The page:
Regulating OxyContin

The following editorial appeared in the The Parkersburg News and Sentinel on Dec. 2:

When federal officials consider new regulations regarding prescription drugs, one wonders whether they take even a cursory look at how those laws might affect those living in the real world. It is no secret to anyone living in a state affected by the hideous plague of opiate abuse that OxyContin is a problem.

Greed and ignorance led to poor prescribing practices and pill mills that have brought great swaths of Appalachia and the Midwest to their knees. OxyContin and other opiates (be on the lookout for the next wave – buprenorphine, or Suboxone) led to heroin. No state has yet been able to find a solution.

Meanwhile, the federal Food and Drug Administration, in all its wisdom, approved OxyContin for prescription to those ages 11-16. It did so on the advice of manufacturer Purdue Pharma, which says it conducted a study that indicated medication of children with OxyContin is no problem.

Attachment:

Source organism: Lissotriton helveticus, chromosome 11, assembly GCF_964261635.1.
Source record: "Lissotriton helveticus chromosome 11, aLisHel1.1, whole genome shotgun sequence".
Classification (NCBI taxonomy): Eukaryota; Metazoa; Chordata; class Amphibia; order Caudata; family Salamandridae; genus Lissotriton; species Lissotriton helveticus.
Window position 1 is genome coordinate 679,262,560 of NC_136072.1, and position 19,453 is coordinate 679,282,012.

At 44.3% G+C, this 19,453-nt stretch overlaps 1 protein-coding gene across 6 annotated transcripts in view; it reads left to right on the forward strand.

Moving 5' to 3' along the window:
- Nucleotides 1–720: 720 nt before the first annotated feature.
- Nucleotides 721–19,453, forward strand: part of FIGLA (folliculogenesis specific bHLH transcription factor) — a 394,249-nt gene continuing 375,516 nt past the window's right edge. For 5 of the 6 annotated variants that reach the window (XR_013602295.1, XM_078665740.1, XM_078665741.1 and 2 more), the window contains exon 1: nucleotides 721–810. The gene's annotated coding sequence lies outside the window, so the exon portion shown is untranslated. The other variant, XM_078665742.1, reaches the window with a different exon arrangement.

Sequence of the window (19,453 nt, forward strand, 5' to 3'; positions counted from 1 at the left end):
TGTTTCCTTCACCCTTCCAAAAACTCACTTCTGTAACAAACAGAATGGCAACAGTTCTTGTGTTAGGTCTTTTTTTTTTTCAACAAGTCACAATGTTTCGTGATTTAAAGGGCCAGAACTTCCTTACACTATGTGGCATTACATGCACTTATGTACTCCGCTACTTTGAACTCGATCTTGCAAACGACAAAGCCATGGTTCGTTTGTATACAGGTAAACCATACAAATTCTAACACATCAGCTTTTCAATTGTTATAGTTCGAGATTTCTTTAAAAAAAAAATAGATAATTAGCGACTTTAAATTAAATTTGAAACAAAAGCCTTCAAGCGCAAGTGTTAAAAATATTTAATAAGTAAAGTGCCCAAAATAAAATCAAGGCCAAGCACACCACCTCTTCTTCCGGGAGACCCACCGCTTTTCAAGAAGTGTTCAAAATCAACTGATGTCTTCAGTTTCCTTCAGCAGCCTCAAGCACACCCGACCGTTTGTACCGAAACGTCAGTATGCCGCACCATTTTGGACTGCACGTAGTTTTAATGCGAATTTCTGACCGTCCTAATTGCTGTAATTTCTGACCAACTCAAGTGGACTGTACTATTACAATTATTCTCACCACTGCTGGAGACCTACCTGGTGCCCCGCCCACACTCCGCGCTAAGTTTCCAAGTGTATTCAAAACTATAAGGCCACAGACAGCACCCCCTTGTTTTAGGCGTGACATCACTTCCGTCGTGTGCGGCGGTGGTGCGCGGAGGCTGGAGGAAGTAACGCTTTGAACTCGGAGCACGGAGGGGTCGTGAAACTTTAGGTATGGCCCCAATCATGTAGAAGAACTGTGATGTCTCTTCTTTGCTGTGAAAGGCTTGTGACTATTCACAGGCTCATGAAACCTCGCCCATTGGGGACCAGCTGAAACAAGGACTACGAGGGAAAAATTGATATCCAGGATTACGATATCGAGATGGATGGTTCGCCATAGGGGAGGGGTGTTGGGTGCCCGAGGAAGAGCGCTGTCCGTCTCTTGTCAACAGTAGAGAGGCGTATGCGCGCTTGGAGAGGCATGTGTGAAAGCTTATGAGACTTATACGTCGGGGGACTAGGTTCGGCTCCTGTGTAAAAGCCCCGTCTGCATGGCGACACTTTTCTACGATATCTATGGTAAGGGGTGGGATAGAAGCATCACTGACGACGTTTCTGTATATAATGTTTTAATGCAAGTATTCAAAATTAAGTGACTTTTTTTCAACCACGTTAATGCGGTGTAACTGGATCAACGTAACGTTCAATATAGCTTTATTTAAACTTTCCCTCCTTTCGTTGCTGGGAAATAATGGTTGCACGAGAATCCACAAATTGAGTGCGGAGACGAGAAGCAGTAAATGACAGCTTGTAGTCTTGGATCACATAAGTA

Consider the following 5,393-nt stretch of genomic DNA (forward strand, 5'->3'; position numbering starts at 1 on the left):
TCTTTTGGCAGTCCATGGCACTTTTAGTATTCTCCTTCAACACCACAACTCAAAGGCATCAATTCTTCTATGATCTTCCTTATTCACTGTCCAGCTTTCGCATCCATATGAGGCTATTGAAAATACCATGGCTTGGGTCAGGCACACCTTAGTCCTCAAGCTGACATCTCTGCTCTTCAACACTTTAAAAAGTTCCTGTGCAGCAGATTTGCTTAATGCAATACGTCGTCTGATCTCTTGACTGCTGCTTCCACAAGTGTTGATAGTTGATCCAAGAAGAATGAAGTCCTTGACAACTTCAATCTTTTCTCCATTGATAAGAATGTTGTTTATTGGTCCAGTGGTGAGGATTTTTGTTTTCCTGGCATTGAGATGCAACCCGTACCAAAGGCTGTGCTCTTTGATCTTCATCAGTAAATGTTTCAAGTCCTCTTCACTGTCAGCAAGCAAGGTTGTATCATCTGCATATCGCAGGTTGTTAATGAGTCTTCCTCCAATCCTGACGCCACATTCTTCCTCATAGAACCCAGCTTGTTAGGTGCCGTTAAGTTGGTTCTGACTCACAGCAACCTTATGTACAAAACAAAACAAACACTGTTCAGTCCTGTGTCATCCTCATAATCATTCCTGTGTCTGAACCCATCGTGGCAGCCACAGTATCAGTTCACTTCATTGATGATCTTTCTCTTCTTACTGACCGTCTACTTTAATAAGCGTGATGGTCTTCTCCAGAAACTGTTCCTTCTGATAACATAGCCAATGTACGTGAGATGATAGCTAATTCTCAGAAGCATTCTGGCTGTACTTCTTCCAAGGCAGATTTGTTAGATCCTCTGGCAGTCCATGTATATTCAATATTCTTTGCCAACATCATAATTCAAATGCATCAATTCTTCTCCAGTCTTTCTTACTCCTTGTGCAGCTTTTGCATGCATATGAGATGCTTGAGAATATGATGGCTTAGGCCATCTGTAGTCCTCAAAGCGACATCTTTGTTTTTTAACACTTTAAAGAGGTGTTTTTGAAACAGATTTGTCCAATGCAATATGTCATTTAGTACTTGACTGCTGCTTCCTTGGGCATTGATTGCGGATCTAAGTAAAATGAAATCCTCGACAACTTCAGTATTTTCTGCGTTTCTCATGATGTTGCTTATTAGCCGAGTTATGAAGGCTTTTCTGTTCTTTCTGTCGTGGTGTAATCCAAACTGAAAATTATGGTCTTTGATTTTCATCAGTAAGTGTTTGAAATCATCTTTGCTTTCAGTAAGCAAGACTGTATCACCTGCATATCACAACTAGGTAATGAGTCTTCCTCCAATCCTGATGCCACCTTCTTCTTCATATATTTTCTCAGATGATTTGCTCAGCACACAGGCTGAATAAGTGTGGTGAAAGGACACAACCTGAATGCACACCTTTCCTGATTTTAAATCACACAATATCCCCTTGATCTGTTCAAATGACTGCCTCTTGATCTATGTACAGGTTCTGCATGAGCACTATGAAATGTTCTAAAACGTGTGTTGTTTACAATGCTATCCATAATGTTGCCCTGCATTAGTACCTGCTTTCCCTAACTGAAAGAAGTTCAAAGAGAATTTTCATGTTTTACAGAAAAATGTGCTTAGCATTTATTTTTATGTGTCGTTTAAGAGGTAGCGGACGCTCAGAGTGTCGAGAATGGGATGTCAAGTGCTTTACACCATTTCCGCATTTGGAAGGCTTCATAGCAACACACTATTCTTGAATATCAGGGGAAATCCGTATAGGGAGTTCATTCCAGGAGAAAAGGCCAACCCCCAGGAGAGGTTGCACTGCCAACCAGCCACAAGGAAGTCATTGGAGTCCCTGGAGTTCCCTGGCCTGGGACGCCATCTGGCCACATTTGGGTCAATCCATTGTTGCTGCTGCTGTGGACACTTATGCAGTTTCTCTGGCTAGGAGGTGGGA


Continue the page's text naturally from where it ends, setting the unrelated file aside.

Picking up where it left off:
States such as Ohio have been forced to spend valuable resources fighting against the consequences of such decisions. The Ohio Board of Pharmacy has resorted to reminding doctors it is all right to tell patients seeking opiates “no.” The Ohio Automated Rx Reporting System will give doctors and pharmacists a clearer picture of which patients should receive that “no.”

And, still, opiate prescriptions — and abuse — are increasing in places such as Washington County, where the Board of Pharmacy says the rate of opiate prescription went up 0.68 percent last year.

As one pediatrician explained to a national news outlet, “there is ample evidence of many powerful medications with significant side effects being prescribed carelessly by providers, including stimulants for ADHD or antipsychotics for behavior disorders. Those who would prescribe OxyContin must do so with due caution and awareness for its potential for abuse, addiction, and diversion.”

Does the federal government really believe that, when there is money to be made, some unscrupulous prescribers will not throw caution to the wind? Probably not. But that is Ohio’s — or West Virginia’s, or Kentucky’s — problem, not theirs.


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